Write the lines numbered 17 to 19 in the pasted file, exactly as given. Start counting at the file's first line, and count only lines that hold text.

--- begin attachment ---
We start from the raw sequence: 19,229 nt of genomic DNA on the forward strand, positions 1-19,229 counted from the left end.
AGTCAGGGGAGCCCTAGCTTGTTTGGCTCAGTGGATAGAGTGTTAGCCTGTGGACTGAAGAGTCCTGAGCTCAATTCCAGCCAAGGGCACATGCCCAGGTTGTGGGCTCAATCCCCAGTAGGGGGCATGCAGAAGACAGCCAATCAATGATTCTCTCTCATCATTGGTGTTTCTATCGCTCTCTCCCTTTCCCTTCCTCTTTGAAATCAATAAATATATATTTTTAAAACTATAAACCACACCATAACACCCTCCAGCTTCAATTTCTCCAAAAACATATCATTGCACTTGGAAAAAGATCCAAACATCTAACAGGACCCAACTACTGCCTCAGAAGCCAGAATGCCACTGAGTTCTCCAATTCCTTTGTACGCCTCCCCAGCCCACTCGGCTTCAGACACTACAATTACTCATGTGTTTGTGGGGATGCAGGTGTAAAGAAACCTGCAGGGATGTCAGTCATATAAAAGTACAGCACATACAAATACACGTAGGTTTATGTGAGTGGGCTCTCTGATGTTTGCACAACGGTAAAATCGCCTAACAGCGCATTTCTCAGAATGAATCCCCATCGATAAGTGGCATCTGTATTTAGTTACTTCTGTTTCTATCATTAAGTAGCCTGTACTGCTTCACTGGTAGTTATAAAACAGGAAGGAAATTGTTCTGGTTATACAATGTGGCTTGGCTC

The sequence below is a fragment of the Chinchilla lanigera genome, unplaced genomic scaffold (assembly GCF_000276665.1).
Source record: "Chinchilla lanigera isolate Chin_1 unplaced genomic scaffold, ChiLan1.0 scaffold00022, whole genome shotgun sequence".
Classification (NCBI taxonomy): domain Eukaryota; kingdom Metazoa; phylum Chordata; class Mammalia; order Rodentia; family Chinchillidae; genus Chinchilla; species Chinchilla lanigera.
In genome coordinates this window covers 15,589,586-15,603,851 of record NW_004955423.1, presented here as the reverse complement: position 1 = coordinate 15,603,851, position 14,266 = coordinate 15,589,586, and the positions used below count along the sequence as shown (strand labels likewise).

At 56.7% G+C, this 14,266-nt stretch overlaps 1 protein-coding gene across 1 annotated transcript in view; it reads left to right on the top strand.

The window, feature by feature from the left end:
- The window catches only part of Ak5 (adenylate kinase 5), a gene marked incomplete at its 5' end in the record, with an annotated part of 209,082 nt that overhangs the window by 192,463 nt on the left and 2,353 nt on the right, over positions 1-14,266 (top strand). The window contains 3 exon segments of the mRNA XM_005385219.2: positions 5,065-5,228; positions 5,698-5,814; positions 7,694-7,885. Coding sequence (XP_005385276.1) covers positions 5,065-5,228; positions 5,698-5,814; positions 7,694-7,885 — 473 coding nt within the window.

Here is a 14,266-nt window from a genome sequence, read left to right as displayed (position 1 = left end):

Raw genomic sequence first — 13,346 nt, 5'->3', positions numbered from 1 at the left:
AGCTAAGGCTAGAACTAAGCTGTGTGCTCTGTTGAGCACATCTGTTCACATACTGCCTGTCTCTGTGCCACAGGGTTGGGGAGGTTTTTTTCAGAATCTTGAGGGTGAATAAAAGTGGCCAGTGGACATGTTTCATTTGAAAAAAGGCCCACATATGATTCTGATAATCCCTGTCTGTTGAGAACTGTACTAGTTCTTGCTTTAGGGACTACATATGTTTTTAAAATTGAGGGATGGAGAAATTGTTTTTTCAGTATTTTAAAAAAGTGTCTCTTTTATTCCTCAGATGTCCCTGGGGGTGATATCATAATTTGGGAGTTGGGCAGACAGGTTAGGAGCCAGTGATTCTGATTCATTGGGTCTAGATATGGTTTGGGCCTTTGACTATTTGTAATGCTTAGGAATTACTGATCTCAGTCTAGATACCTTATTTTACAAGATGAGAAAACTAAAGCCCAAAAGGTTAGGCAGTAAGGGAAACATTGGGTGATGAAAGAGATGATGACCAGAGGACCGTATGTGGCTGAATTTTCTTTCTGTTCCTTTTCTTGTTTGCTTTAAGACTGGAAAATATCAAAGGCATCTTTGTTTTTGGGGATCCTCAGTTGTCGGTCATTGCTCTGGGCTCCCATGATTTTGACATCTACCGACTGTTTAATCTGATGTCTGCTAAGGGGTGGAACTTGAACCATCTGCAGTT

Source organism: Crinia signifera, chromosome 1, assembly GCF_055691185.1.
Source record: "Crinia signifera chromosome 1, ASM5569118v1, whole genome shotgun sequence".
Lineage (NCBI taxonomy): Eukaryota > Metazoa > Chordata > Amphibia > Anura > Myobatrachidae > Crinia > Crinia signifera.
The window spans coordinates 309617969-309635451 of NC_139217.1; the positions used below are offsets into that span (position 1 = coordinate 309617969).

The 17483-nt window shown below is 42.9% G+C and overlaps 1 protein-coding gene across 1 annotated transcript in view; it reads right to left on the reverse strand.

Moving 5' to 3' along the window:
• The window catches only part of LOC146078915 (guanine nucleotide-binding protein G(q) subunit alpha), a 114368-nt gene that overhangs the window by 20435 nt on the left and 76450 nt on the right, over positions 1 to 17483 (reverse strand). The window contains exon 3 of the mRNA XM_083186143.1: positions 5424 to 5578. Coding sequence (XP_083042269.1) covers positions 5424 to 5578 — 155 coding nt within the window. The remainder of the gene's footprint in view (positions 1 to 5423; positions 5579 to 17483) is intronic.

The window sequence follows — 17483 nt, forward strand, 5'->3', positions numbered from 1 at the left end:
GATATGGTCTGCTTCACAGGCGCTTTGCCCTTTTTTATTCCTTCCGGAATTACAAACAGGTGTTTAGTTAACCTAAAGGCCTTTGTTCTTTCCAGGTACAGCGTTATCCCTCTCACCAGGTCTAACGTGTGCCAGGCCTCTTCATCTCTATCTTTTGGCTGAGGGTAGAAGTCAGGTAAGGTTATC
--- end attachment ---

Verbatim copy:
The 17483-nt window shown below is 42.9% G+C and overlaps 1 protein-coding gene across 1 annotated transcript in view; it reads right to left on the reverse strand.

Moving 5' to 3' along the window:
• The window catches only part of LOC146078915 (guanine nucleotide-binding protein G(q) subunit alpha), a 114368-nt gene that overhangs the window by 20435 nt on the left and 76450 nt on the right, over positions 1 to 17483 (reverse strand). The window contains exon 3 of the mRNA XM_083186143.1: positions 5424 to 5578. Coding sequence (XP_083042269.1) covers positions 5424 to 5578 — 155 coding nt within the window. The remainder of the gene's footprint in view (positions 1 to 5423; positions 5579 to 17483) is intronic.